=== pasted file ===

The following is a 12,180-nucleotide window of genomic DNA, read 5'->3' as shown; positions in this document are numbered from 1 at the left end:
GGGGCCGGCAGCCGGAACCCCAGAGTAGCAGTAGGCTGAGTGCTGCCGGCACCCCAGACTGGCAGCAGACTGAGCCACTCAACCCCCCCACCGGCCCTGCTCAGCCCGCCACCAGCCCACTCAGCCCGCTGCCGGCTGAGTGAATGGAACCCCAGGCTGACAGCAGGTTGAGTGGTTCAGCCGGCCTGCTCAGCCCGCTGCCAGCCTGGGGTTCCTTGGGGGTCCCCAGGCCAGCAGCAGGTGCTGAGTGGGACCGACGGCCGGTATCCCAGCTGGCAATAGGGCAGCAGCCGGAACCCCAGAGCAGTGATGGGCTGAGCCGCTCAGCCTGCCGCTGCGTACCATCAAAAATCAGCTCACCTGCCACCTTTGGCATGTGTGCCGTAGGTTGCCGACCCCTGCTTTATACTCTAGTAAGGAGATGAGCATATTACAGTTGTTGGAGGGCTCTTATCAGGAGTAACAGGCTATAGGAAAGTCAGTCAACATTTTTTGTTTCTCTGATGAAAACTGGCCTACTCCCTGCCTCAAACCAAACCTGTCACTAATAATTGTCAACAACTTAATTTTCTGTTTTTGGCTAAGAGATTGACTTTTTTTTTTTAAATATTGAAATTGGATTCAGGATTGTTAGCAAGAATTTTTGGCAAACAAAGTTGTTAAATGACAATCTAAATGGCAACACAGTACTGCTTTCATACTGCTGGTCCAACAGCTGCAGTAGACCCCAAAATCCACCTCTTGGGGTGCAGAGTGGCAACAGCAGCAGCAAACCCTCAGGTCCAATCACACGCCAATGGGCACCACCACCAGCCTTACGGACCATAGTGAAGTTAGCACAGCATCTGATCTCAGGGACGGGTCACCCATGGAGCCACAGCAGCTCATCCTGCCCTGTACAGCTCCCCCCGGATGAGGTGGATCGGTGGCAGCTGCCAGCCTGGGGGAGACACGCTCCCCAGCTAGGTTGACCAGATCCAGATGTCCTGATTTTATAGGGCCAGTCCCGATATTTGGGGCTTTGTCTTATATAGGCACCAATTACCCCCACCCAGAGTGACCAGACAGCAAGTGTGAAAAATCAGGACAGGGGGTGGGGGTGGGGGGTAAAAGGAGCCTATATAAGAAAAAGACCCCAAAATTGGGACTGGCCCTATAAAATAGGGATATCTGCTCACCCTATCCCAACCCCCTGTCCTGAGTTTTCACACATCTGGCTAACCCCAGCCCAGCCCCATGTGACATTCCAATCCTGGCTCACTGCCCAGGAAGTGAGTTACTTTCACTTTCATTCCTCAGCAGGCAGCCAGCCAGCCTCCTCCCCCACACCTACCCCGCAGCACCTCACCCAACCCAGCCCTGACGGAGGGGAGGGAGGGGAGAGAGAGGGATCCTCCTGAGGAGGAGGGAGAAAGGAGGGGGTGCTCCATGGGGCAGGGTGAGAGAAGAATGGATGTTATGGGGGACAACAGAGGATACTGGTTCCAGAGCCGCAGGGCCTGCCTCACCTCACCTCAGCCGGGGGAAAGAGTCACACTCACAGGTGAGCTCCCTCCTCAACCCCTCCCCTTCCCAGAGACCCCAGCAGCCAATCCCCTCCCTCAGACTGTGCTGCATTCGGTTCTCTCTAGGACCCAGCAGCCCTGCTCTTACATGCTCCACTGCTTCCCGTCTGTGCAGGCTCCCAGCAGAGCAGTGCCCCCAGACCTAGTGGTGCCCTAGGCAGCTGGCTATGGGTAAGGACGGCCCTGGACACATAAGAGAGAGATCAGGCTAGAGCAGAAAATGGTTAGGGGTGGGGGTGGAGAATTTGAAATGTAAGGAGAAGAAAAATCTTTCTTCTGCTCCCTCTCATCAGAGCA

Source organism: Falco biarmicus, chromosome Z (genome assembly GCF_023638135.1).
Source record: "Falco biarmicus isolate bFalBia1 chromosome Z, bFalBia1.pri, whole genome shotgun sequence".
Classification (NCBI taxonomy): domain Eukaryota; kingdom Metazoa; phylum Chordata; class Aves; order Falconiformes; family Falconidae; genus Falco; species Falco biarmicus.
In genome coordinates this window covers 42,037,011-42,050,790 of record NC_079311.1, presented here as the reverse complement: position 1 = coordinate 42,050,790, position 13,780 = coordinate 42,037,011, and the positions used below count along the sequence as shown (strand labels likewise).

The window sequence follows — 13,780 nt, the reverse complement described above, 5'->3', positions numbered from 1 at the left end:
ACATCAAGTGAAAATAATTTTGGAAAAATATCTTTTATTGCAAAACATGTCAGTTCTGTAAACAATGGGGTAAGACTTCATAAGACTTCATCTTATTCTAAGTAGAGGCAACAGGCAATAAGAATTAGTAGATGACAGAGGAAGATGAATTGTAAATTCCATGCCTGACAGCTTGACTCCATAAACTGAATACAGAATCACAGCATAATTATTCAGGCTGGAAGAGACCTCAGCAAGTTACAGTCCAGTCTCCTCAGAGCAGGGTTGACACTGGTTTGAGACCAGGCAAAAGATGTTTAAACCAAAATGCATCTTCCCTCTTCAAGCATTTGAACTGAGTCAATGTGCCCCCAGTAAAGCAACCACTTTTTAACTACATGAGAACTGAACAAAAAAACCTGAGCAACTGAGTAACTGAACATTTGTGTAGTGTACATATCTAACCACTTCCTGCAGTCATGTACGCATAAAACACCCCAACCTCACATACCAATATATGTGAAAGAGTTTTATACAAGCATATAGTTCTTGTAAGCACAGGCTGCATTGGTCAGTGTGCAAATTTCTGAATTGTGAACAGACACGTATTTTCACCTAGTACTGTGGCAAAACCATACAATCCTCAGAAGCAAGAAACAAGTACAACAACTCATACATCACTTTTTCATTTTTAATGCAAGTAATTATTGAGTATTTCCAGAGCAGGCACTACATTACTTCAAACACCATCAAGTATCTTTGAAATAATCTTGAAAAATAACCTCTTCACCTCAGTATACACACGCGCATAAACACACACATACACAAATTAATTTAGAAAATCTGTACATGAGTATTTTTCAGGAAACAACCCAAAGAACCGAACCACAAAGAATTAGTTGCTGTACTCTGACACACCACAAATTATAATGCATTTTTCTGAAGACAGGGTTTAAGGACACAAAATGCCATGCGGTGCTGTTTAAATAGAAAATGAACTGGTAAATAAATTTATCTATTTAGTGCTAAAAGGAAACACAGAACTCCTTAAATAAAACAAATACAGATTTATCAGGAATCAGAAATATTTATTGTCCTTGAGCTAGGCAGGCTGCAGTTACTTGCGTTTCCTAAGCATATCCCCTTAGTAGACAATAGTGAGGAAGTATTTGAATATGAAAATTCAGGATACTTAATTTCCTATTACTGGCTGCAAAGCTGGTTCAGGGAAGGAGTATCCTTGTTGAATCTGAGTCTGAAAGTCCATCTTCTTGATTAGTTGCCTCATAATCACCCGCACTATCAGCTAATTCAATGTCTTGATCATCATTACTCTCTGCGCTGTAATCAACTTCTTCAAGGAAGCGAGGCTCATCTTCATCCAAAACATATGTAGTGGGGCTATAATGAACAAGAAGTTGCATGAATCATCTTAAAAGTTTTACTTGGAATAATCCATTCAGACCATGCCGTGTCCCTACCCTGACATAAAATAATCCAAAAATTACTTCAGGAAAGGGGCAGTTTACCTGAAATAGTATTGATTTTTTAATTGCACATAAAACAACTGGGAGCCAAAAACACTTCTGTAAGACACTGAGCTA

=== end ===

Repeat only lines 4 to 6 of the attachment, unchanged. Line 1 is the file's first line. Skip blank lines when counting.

Source record: "Falco biarmicus isolate bFalBia1 chromosome Z, bFalBia1.pri, whole genome shotgun sequence".
Classification (NCBI taxonomy): domain Eukaryota; kingdom Metazoa; phylum Chordata; class Aves; order Falconiformes; family Falconidae; genus Falco; species Falco biarmicus.
In genome coordinates this window covers 42,037,011-42,050,790 of record NC_079311.1, presented here as the reverse complement: position 1 = coordinate 42,050,790, position 13,780 = coordinate 42,037,011, and the positions used below count along the sequence as shown (strand labels likewise).